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Murder Maker / (by Margaret Johnson, 2003) -

Murder Maker /   (by Margaret Johnson, 2003) -

Murder Maker / (by Margaret Johnson, 2003) -

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Murder Maker / (by Margaret Johnson, 2003) -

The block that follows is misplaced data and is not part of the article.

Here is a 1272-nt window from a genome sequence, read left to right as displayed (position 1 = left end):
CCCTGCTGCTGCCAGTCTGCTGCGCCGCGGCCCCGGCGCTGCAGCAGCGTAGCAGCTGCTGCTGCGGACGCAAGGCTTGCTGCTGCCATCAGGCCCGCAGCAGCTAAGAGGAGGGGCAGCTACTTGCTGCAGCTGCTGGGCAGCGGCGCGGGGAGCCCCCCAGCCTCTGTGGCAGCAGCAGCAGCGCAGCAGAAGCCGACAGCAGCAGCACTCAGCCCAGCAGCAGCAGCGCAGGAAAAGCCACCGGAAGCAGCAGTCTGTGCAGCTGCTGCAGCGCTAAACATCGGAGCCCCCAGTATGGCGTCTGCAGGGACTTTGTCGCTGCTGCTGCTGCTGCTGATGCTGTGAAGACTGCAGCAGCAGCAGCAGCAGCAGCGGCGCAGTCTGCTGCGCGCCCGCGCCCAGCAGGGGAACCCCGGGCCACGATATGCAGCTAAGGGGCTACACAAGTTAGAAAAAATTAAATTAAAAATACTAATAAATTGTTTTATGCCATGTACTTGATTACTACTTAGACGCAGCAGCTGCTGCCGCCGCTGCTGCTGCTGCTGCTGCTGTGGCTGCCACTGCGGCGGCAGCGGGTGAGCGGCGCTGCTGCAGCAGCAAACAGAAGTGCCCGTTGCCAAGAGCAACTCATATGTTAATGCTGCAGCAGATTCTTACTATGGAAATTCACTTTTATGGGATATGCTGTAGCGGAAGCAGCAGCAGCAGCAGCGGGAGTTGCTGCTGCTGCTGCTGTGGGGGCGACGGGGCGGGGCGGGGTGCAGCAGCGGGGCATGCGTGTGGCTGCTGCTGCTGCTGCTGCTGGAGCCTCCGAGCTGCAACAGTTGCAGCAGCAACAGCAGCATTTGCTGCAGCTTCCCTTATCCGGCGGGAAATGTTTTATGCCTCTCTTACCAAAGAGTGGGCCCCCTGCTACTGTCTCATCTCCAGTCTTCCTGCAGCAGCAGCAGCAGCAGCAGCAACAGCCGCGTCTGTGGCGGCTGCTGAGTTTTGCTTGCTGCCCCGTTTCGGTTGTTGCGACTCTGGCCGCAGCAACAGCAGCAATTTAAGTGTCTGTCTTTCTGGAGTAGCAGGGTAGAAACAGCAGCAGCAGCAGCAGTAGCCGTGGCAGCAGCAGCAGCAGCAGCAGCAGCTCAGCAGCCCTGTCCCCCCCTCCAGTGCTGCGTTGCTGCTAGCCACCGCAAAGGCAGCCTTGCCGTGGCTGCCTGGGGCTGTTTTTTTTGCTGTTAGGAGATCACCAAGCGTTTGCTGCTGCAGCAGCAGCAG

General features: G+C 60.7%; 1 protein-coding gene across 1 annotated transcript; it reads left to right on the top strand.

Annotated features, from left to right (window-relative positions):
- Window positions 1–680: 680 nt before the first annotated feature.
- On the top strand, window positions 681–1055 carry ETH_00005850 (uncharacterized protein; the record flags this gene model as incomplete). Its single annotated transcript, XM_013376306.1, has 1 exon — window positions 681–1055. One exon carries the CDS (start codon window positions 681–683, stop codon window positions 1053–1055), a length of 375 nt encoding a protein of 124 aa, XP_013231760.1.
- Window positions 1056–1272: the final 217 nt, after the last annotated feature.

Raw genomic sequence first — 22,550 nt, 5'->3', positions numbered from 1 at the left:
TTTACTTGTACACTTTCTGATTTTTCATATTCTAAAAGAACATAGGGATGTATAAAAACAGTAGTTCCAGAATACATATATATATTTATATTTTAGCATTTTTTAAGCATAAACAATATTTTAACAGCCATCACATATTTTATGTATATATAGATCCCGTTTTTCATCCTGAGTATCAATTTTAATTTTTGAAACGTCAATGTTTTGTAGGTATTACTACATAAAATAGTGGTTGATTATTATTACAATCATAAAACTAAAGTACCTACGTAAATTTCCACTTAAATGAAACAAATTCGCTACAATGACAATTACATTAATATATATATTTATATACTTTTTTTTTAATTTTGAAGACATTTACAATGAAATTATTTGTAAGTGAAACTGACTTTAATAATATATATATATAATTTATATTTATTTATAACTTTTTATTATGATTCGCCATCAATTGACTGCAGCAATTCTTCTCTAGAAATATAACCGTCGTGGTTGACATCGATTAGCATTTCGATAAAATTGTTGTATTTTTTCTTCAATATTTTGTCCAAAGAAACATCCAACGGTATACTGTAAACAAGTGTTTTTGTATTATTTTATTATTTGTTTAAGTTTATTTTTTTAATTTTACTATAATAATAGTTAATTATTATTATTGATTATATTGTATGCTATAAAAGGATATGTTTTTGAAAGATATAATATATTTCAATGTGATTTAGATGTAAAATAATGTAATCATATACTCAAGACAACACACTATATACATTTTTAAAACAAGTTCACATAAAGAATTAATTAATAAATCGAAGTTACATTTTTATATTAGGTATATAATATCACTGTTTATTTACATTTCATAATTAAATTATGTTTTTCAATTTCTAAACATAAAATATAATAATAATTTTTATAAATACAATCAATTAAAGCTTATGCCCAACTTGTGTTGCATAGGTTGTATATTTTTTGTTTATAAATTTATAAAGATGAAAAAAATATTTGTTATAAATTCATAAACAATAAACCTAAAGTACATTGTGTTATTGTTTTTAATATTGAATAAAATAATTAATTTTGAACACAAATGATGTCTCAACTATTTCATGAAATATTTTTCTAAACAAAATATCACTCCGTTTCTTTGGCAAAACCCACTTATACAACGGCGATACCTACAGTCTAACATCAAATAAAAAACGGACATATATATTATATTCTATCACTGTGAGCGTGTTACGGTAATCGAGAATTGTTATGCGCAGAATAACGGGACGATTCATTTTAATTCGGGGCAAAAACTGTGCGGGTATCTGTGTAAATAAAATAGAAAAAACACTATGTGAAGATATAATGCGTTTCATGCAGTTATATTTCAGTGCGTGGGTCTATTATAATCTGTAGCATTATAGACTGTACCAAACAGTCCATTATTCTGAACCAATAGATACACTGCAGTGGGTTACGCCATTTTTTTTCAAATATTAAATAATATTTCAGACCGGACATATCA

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2003
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Margaret Johnson
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Cambridge English Readers
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Advanced
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03:21:44
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94 kbps

Murder Maker / :